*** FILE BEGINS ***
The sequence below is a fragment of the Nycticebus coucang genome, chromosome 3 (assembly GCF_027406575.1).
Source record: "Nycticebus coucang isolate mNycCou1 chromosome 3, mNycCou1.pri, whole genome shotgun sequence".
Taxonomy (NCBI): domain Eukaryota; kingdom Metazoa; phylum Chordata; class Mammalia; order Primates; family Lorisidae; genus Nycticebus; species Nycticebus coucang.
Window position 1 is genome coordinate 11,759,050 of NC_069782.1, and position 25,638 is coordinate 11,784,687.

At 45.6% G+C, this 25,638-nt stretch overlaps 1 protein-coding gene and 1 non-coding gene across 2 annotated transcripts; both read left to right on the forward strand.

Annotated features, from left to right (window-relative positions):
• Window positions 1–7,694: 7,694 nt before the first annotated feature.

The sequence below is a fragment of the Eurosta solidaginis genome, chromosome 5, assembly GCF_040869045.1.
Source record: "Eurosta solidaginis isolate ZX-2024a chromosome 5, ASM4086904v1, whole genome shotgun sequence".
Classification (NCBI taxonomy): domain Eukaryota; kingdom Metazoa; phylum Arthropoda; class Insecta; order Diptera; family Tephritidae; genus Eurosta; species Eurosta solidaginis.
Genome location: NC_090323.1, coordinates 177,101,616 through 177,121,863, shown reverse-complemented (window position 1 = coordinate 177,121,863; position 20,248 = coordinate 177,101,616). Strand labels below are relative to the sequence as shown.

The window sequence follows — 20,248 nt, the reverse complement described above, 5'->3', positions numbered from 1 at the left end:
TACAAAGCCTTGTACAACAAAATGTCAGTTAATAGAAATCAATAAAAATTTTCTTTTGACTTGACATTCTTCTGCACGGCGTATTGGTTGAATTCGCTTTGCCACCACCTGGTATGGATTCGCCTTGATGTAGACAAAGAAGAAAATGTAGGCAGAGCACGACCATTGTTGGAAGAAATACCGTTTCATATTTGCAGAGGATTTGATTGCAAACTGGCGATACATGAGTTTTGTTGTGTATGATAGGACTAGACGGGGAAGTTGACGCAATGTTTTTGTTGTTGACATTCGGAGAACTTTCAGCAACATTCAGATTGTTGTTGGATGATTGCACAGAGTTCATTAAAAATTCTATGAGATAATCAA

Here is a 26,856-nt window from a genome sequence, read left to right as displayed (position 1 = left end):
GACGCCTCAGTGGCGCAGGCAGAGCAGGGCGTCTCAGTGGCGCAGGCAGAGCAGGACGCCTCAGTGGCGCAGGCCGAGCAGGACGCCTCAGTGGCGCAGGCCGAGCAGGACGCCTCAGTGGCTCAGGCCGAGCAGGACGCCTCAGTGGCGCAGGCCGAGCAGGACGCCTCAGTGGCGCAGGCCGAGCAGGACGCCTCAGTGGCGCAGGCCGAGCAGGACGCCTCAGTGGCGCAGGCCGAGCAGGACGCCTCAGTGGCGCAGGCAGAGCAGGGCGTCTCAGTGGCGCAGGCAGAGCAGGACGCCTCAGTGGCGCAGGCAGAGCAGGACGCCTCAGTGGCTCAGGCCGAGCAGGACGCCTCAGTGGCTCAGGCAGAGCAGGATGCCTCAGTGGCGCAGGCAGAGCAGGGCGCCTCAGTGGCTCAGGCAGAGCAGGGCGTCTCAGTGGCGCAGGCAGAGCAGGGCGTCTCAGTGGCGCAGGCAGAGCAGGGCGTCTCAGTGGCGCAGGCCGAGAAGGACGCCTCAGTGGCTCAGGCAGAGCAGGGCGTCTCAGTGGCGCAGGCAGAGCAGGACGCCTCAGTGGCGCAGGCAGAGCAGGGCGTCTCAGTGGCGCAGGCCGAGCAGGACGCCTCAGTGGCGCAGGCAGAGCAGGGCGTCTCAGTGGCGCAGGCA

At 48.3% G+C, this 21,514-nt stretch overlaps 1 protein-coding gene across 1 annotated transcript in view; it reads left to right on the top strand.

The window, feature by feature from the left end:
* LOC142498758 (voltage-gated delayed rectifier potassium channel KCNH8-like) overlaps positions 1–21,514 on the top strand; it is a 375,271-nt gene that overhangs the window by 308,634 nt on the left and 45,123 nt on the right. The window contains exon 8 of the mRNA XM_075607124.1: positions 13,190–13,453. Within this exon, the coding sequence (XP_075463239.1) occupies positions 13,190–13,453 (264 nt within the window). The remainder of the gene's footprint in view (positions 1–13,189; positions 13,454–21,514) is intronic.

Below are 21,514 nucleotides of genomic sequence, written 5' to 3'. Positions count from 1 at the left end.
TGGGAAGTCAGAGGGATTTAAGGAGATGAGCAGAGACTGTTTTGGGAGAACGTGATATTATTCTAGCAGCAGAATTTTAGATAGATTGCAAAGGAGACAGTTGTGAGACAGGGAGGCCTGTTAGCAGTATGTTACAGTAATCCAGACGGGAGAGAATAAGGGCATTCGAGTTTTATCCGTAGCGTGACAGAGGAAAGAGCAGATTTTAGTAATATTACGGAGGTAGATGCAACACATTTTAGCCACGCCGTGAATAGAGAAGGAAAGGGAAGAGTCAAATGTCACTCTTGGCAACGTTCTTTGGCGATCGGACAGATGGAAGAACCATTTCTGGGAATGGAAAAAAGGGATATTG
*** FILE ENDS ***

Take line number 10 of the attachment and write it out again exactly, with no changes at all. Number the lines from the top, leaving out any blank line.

Classification (NCBI taxonomy): domain Eukaryota; kingdom Metazoa; phylum Arthropoda; class Insecta; order Diptera; family Tephritidae; genus Eurosta; species Eurosta solidaginis.